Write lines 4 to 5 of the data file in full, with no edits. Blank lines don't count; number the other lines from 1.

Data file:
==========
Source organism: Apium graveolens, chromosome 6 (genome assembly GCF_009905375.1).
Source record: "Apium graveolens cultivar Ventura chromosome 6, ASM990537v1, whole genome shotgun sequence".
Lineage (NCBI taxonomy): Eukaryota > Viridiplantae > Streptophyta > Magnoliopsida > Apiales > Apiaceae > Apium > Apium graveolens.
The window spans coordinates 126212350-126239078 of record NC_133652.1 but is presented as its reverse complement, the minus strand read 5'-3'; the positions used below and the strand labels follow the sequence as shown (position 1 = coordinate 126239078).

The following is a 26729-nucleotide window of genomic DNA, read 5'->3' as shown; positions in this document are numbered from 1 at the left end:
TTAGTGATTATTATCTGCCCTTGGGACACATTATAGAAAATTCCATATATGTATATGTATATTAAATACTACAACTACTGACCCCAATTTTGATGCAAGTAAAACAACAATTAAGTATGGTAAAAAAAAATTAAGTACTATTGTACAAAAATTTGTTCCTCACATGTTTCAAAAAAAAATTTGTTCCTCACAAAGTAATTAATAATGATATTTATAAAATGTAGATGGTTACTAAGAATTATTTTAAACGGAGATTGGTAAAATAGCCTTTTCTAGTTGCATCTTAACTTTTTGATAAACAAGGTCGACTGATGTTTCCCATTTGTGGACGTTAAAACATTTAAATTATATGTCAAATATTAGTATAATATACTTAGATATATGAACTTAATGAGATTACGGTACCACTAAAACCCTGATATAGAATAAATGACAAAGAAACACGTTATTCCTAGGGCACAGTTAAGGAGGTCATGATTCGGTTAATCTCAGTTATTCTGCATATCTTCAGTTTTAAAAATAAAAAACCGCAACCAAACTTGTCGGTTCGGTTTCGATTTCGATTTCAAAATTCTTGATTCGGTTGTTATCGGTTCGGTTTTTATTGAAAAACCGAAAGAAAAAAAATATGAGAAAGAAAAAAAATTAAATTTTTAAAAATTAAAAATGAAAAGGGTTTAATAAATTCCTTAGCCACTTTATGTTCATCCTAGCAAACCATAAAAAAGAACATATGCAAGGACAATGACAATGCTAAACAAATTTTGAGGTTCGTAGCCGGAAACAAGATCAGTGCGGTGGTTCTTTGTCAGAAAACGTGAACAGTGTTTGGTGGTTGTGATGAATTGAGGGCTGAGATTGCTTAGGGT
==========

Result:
The window spans coordinates 126212350-126239078 of record NC_133652.1 but is presented as its reverse complement, the minus strand read 5'-3'; the positions used below and the strand labels follow the sequence as shown (position 1 = coordinate 126239078).

The following is a 26729-nucleotide window of genomic DNA, read 5'->3' as shown; positions in this document are numbered from 1 at the left end: